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Professional Development (in construction)

under construction
C-MORE Professional Developing Training Program:


The bi-annual SOEST Open House is a great opportunity to bring young children of local Hawaiian elementary and middle schools to learn and get involved with environmental and ocean sciences.

C-MORE and the School of Ocean and Earth Sciences and Technology of University of  Hawaii bring at the open house researchers from the fields of Geology, Geophysics,  Meteorology, Oceanography, Planetary Sciences and Ocean Technology. Scientists show exhibits of state-of-the-art research with accessible language for elementary school kids and the general community. Among the highlights of this big two-day event, with attendance of more than 3,000 children from 6-9 years of age, are the big simulated volcano eruptions and earthquakes, effects of coastal erosion, ocean acidification, and the biodiversity of microbes in the open ocean.

The C-MORE program hosts 7 outreach activities during the SOEST Open House:

1) Marine Microbes; 2) Marine Food Webs; 3) Ocean Acidification; 4) Life at Sea, 5) Under pressure; 6) The Microbe's City; and 7) Plankton Toss. In each of those fun and interactive activities the kids learn several aspects of the marine plankton diversity and its key role in regulating carbon sequestration (and climate change) and its susceptibility to ocean pollution and acidification.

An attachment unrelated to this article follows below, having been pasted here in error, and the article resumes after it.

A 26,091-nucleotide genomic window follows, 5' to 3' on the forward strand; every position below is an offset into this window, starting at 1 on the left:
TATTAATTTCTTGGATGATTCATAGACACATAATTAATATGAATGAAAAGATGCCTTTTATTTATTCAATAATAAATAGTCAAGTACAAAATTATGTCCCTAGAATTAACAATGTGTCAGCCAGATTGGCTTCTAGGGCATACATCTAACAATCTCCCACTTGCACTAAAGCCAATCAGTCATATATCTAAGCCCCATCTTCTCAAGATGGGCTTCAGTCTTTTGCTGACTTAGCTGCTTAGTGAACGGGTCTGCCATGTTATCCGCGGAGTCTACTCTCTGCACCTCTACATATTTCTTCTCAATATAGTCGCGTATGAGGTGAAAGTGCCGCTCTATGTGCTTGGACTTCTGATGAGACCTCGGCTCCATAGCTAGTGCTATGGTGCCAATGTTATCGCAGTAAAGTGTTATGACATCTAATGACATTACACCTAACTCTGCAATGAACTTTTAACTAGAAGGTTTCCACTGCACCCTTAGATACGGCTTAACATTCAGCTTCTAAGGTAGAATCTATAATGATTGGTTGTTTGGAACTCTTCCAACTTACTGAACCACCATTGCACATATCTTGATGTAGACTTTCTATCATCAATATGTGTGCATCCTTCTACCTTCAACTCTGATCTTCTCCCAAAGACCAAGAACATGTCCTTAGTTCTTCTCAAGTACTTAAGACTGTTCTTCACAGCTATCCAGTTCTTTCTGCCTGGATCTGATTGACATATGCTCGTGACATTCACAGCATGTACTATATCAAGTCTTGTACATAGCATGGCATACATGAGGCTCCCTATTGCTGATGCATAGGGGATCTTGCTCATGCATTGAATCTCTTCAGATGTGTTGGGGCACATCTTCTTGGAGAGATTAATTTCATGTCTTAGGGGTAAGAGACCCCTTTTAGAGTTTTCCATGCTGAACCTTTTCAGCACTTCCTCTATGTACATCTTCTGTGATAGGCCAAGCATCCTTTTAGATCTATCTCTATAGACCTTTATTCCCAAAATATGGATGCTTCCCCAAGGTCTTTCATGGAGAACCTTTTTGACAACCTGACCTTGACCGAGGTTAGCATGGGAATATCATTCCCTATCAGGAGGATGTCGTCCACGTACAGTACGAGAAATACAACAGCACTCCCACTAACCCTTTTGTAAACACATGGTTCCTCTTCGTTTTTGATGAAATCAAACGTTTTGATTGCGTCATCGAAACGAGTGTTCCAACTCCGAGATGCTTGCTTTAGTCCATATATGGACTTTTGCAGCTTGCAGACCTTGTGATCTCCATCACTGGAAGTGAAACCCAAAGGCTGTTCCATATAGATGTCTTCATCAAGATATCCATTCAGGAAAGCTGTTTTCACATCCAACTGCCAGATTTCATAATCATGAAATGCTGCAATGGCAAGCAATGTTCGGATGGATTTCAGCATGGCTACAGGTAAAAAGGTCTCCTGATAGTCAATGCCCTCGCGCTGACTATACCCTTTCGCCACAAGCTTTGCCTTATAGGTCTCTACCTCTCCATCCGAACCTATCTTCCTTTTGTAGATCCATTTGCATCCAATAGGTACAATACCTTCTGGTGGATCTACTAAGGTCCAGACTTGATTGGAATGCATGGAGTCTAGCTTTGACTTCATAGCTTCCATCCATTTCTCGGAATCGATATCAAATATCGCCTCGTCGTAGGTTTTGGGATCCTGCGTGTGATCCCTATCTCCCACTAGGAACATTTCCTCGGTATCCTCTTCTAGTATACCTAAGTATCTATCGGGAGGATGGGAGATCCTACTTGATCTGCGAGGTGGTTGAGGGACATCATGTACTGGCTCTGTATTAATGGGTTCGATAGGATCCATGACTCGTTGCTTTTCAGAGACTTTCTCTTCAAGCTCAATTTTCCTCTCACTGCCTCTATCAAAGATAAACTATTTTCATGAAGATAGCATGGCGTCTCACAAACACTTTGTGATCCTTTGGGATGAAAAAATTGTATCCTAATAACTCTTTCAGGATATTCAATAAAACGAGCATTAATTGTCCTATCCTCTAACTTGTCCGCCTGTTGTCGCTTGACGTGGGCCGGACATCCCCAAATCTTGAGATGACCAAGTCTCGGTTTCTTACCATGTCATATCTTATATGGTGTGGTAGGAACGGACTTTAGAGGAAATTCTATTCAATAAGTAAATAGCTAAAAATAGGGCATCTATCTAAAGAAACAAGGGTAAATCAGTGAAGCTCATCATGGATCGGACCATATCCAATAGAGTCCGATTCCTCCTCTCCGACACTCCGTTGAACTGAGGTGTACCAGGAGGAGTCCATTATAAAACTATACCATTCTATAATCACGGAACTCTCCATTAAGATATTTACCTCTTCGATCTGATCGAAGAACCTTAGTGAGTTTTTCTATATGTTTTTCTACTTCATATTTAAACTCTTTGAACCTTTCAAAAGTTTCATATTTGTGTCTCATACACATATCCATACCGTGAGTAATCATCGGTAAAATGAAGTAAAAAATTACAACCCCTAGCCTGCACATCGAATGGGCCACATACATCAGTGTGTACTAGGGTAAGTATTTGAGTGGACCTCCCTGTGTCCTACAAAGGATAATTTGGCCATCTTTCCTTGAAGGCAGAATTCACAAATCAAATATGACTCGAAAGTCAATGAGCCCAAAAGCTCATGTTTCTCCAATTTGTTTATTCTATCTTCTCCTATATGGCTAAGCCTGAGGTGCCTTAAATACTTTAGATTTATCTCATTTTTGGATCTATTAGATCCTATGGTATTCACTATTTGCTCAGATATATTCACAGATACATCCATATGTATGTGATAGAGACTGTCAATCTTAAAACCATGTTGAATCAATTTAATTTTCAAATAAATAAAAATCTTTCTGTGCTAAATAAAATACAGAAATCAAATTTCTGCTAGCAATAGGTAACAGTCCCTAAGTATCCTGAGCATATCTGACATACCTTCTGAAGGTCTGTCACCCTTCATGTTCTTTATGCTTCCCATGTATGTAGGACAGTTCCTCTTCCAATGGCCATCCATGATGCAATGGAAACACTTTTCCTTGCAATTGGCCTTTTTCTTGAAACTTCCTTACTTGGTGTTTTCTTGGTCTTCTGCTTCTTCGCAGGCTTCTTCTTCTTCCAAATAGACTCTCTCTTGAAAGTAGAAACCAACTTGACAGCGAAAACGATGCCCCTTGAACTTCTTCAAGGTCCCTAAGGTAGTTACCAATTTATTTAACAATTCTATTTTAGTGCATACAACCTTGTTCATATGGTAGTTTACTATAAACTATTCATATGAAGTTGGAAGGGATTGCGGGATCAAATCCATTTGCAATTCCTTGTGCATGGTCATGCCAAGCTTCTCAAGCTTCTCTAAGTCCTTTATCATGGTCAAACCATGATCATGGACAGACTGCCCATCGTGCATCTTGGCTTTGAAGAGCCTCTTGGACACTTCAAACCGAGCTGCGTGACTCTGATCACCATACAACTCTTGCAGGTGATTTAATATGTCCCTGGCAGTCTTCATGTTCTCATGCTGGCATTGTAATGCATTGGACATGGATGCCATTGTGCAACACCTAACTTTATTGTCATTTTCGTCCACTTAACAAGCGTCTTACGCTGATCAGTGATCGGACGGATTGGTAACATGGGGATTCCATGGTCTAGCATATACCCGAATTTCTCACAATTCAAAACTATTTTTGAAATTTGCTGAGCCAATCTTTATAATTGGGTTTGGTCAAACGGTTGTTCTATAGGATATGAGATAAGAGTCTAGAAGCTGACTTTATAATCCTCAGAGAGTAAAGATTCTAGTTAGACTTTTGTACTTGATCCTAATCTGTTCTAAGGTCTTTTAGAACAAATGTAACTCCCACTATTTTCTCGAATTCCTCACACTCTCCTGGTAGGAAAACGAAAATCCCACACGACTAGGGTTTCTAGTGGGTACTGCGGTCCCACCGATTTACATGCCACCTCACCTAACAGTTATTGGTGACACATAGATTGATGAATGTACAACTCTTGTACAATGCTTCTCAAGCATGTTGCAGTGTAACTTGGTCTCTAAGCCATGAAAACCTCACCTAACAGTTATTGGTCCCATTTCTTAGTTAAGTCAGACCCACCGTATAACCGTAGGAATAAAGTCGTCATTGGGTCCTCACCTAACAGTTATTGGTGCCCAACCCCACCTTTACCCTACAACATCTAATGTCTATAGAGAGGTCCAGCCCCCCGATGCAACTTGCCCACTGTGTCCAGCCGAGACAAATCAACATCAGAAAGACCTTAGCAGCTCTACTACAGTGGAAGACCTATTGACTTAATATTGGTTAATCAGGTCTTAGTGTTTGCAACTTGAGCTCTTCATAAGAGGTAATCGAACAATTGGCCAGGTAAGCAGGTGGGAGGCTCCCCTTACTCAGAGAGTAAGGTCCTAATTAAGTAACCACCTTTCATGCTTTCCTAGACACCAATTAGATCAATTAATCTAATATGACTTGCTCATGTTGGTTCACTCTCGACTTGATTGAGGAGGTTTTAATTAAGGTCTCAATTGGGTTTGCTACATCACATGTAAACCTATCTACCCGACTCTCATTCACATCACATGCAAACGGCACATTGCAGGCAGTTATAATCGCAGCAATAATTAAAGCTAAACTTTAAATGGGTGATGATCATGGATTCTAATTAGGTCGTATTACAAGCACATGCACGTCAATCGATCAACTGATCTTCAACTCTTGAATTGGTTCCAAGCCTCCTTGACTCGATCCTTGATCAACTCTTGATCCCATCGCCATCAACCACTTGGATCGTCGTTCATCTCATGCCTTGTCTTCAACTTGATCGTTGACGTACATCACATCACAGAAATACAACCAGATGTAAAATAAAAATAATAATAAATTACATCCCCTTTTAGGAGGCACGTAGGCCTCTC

As part of Prof. Craig Smith lab we host an exhibition with video footage taken during our deep-sea expeditions using submersibles and ROVs. We also bring voucher collections with invertebrate and fish specimens collected in various locations of the deep-sea, including the Antarctic ocean. Children always get excited about the  weird-looking creatures that inhabit the sea floor in a variety of habitats such as hydrothermal vents, cold seeps, seamounts, submarine canyons, abyssal plains, etc.

Learning the effects of pressure in
the open and deep ocean
Discovering the marine microbes
A giant copepod is a prize for a good
and curious mini-scientist

Why the oceans are becoming more
Kahala elementary students learning about deep-sea biodiversity
Antarctic sea cucumber Protelpidia
    Images of 2006 and 2011 SOEST Open House hosted at UH Manoa

Science Communication

  C-MORE hosts the Scholars program. The picture in the left was taken in one of the C-MORE Scholar's training event that took place in Sand Island Beach Park, Oahu. Undergraduate scholars were introduced to concepts on identifying key environmental gradients responsible for benthic faunal zonation across a reef-rock shore.




Subpages (3): Diversity Leadership Outreach